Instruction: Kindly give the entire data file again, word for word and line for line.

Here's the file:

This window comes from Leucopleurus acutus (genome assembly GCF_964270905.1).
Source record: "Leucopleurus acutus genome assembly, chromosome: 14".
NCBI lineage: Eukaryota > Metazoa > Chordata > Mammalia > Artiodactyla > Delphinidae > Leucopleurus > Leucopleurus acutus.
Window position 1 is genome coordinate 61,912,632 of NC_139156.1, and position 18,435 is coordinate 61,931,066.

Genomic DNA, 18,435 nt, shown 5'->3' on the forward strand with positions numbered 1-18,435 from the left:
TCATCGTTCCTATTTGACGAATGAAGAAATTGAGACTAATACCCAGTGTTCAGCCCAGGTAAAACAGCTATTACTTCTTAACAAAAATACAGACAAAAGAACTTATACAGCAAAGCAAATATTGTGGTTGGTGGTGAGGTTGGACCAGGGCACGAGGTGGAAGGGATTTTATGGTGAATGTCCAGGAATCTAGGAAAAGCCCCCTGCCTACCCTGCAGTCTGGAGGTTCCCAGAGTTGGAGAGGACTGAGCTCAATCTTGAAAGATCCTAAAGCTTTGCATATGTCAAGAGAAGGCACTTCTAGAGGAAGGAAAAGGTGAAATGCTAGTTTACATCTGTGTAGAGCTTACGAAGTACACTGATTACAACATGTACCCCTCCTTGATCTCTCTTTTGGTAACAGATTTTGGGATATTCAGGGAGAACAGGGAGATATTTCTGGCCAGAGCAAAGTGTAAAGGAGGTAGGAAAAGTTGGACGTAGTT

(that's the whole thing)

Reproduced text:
This window comes from Leucopleurus acutus (genome assembly GCF_964270905.1).
Source record: "Leucopleurus acutus genome assembly, chromosome: 14".
NCBI lineage: Eukaryota > Metazoa > Chordata > Mammalia > Artiodactyla > Delphinidae > Leucopleurus > Leucopleurus acutus.
Window position 1 is genome coordinate 61,912,632 of NC_139156.1, and position 18,435 is coordinate 61,931,066.

Genomic DNA, 18,435 nt, shown 5'->3' on the forward strand with positions numbered 1-18,435 from the left:
TCATCGTTCCTATTTGACGAATGAAGAAATTGAGACTAATACCCAGTGTTCAGCCCAGGTAAAACAGCTATTACTTCTTAACAAAAATACAGACAAAAGAACTTATACAGCAAAGCAAATATTGTGGTTGGTGGTGAGGTTGGACCAGGGCACGAGGTGGAAGGGATTTTATGGTGAATGTCCAGGAATCTAGGAAAAGCCCCCTGCCTACCCTGCAGTCTGGAGGTTCCCAGAGTTGGAGAGGACTGAGCTCAATCTTGAAAGATCCTAAAGCTTTGCATATGTCAAGAGAAGGCACTTCTAGAGGAAGGAAAAGGTGAAATGCTAGTTTACATCTGTGTAGAGCTTACGAAGTACACTGATTACAACATGTACCCCTCCTTGATCTCTCTTTTGGTAACAGATTTTGGGATATTCAGGGAGAACAGGGAGATATTTCTGGCCAGAGCAAAGTGTAAAGGAGGTAGGAAAAGTTGGACGTAGTT